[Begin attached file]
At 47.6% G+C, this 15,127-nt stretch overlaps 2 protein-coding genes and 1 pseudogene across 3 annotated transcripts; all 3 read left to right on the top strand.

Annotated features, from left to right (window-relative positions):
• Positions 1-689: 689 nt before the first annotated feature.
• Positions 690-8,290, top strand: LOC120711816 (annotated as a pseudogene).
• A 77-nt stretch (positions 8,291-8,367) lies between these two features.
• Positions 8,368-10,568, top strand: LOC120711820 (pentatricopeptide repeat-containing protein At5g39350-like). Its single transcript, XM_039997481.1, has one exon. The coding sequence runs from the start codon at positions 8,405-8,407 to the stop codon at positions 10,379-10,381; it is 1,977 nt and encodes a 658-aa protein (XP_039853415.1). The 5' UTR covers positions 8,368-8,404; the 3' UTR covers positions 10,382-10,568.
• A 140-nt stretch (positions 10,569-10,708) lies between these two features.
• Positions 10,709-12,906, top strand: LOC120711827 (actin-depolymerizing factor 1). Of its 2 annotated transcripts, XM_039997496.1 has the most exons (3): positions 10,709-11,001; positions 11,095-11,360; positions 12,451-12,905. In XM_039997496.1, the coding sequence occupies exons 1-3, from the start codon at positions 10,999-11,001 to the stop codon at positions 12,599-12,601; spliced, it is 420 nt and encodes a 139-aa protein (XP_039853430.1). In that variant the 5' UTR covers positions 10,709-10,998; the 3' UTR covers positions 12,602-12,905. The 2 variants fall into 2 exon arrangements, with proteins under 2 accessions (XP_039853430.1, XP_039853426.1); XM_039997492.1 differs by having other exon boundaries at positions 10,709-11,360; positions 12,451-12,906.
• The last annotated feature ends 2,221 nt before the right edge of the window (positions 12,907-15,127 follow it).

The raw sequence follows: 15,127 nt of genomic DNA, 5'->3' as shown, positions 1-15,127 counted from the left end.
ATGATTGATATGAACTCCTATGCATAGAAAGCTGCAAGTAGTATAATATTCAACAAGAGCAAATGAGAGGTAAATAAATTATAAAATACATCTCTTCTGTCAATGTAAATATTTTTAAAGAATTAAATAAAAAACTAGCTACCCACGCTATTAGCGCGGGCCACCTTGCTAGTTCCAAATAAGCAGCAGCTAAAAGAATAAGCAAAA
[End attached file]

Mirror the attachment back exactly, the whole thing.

At 47.6% G+C, this 15,127-nt stretch overlaps 2 protein-coding genes and 1 pseudogene across 3 annotated transcripts; all 3 read left to right on the top strand.

Annotated features, from left to right (window-relative positions):
• Positions 1-689: 689 nt before the first annotated feature.
• Positions 690-8,290, top strand: LOC120711816 (annotated as a pseudogene).
• A 77-nt stretch (positions 8,291-8,367) lies between these two features.
• Positions 8,368-10,568, top strand: LOC120711820 (pentatricopeptide repeat-containing protein At5g39350-like). Its single transcript, XM_039997481.1, has one exon. The coding sequence runs from the start codon at positions 8,405-8,407 to the stop codon at positions 10,379-10,381; it is 1,977 nt and encodes a 658-aa protein (XP_039853415.1). The 5' UTR covers positions 8,368-8,404; the 3' UTR covers positions 10,382-10,568.
• A 140-nt stretch (positions 10,569-10,708) lies between these two features.
• Positions 10,709-12,906, top strand: LOC120711827 (actin-depolymerizing factor 1). Of its 2 annotated transcripts, XM_039997496.1 has the most exons (3): positions 10,709-11,001; positions 11,095-11,360; positions 12,451-12,905. In XM_039997496.1, the coding sequence occupies exons 1-3, from the start codon at positions 10,999-11,001 to the stop codon at positions 12,599-12,601; spliced, it is 420 nt and encodes a 139-aa protein (XP_039853430.1). In that variant the 5' UTR covers positions 10,709-10,998; the 3' UTR covers positions 12,602-12,905. The 2 variants fall into 2 exon arrangements, with proteins under 2 accessions (XP_039853430.1, XP_039853426.1); XM_039997492.1 differs by having other exon boundaries at positions 10,709-11,360; positions 12,451-12,906.
• The last annotated feature ends 2,221 nt before the right edge of the window (positions 12,907-15,127 follow it).

The raw sequence follows: 15,127 nt of genomic DNA, 5'->3' as shown, positions 1-15,127 counted from the left end.
ATGATTGATATGAACTCCTATGCATAGAAAGCTGCAAGTAGTATAATATTCAACAAGAGCAAATGAGAGGTAAATAAATTATAAAATACATCTCTTCTGTCAATGTAAATATTTTTAAAGAATTAAATAAAAAACTAGCTACCCACGCTATTAGCGCGGGCCACCTTGCTAGTTCCAAATAAGCAGCAGCTAAAAGAATAAGCAAAA